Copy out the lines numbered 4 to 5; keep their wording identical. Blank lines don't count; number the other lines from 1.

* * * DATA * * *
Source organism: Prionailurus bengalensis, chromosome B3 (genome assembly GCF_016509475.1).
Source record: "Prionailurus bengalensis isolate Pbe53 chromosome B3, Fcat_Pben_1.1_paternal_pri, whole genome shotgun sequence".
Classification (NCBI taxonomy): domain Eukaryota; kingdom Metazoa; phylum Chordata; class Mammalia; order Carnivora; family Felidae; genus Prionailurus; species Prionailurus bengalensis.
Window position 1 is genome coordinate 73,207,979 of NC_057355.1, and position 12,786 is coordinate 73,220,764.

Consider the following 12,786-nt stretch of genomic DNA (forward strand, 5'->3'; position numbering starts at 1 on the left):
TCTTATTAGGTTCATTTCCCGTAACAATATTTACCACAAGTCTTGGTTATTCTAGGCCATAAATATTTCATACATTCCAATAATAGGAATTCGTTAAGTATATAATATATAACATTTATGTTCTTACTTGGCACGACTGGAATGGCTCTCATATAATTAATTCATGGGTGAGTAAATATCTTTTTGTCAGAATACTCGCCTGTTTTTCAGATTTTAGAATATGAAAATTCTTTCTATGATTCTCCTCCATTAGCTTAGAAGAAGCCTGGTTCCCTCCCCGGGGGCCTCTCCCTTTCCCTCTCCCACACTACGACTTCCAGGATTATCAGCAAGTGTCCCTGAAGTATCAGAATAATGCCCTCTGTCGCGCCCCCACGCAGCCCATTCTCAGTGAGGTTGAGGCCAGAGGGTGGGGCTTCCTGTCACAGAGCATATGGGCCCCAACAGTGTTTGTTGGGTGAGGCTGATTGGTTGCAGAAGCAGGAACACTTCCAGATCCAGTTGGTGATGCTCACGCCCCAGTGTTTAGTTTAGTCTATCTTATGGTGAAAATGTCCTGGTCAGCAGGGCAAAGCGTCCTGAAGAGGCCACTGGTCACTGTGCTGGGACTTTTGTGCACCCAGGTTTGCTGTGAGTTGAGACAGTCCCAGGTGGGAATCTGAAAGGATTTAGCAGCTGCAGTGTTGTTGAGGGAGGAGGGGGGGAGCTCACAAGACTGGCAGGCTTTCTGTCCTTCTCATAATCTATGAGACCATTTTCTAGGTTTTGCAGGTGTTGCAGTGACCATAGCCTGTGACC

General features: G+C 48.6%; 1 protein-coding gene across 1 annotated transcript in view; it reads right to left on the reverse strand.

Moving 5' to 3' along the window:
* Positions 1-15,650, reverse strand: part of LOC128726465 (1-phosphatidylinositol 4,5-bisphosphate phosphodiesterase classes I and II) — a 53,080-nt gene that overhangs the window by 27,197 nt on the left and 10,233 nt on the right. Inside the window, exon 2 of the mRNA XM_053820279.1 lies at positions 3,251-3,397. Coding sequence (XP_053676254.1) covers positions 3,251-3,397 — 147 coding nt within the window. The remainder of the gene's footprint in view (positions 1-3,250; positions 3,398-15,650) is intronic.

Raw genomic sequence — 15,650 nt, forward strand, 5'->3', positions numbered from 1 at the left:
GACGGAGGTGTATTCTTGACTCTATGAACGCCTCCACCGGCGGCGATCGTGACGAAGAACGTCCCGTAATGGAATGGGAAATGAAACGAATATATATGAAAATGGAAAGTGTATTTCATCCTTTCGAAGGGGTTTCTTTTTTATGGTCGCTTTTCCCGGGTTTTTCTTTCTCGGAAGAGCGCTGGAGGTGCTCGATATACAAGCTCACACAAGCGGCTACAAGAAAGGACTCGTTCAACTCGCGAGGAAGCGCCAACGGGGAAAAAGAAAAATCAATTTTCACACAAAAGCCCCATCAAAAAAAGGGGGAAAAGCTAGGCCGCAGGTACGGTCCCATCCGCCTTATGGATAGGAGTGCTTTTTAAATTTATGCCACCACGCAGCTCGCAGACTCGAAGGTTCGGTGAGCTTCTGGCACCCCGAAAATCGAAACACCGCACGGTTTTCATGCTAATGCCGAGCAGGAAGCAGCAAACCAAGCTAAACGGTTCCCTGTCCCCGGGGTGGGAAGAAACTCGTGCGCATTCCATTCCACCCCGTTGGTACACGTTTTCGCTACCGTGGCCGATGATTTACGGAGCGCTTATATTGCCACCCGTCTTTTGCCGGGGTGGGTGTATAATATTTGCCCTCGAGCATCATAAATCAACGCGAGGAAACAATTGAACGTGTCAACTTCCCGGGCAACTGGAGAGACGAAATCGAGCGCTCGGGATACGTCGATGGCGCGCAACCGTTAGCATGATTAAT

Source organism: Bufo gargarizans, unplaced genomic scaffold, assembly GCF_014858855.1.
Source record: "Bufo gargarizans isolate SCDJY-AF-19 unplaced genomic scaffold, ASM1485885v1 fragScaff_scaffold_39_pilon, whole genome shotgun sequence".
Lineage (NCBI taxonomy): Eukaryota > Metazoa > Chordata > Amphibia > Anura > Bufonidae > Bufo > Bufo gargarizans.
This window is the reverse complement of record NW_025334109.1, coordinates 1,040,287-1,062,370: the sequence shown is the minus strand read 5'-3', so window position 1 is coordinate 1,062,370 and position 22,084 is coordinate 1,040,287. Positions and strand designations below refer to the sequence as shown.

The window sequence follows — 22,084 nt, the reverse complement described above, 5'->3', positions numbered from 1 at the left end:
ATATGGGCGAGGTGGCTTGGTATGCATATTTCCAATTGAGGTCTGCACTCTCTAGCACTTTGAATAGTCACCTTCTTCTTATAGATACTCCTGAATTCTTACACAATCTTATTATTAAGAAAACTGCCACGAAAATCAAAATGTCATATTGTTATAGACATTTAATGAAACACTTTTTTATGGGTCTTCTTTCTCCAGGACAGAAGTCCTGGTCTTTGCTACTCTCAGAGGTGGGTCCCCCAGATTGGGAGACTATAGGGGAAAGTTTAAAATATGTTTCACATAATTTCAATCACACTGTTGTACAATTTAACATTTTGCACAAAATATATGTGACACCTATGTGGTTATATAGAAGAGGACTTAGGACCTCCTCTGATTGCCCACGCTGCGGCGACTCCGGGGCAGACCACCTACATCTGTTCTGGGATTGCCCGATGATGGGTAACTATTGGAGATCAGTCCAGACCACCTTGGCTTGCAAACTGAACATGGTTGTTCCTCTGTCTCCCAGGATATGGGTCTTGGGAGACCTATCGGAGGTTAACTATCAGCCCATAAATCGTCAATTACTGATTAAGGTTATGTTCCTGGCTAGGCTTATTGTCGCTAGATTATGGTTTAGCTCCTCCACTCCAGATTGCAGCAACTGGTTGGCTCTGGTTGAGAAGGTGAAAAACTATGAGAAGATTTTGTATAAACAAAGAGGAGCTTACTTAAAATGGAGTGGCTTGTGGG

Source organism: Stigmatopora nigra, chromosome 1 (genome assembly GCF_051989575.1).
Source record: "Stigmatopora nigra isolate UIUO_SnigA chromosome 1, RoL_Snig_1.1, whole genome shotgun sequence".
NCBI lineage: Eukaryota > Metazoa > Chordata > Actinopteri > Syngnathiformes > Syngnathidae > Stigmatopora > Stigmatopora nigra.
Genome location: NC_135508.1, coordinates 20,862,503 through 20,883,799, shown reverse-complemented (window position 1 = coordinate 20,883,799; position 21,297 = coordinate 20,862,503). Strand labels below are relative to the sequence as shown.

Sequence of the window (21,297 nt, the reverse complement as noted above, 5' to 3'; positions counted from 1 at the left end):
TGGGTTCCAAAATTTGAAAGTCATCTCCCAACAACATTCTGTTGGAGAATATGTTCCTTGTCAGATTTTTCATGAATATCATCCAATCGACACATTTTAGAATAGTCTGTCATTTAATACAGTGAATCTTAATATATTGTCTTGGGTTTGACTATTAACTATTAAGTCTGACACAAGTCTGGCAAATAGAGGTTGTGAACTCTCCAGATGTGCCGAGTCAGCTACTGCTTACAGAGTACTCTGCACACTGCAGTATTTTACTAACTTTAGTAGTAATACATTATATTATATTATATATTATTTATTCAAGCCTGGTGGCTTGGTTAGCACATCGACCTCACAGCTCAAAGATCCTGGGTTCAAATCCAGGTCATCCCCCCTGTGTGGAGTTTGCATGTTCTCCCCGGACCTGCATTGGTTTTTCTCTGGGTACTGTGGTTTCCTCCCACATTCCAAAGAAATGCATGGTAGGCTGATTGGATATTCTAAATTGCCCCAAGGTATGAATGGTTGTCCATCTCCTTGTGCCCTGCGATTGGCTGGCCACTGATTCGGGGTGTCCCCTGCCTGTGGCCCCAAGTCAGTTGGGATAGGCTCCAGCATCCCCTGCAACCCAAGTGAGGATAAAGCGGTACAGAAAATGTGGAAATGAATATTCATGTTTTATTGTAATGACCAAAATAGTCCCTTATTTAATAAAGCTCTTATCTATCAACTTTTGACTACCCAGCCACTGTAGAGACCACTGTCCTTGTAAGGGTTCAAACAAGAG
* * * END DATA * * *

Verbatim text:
Window position 1 is genome coordinate 73,207,979 of NC_057355.1, and position 12,786 is coordinate 73,220,764.

Consider the following 12,786-nt stretch of genomic DNA (forward strand, 5'->3'; position numbering starts at 1 on the left):